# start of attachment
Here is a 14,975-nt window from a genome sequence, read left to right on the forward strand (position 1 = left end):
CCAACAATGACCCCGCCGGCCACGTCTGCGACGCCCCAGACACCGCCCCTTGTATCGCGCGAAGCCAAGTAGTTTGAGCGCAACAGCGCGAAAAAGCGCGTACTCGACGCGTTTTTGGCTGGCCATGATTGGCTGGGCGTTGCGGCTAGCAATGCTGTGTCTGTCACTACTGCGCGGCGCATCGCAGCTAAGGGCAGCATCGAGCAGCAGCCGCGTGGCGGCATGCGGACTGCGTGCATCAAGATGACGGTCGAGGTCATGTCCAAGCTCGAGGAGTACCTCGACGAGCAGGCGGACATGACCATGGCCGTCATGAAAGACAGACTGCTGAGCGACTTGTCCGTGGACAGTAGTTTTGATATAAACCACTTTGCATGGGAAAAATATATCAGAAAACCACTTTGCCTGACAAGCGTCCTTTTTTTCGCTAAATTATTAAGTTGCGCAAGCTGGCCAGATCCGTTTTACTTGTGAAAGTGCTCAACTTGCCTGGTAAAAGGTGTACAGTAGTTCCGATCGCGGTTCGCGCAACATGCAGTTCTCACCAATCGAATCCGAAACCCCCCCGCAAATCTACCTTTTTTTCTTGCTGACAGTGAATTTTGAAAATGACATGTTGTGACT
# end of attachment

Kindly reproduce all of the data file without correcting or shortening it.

Here is a 14,975-nt window from a genome sequence, read left to right on the forward strand (position 1 = left end):
CCAACAATGACCCCGCCGGCCACGTCTGCGACGCCCCAGACACCGCCCCTTGTATCGCGCGAAGCCAAGTAGTTTGAGCGCAACAGCGCGAAAAAGCGCGTACTCGACGCGTTTTTGGCTGGCCATGATTGGCTGGGCGTTGCGGCTAGCAATGCTGTGTCTGTCACTACTGCGCGGCGCATCGCAGCTAAGGGCAGCATCGAGCAGCAGCCGCGTGGCGGCATGCGGACTGCGTGCATCAAGATGACGGTCGAGGTCATGTCCAAGCTCGAGGAGTACCTCGACGAGCAGGCGGACATGACCATGGCCGTCATGAAAGACAGACTGCTGAGCGACTTGTCCGTGGACAGTAGTTTTGATATAAACCACTTTGCATGGGAAAAATATATCAGAAAACCACTTTGCCTGACAAGCGTCCTTTTTTTCGCTAAATTATTAAGTTGCGCAAGCTGGCCAGATCCGTTTTACTTGTGAAAGTGCTCAACTTGCCTGGTAAAAGGTGTACAGTAGTTCCGATCGCGGTTCGCGCAACATGCAGTTCTCACCAATCGAATCCGAAACCCCCCCGCAAATCTACCTTTTTTTCTTGCTGACAGTGAATTTTGAAAATGACATGTTGTGACT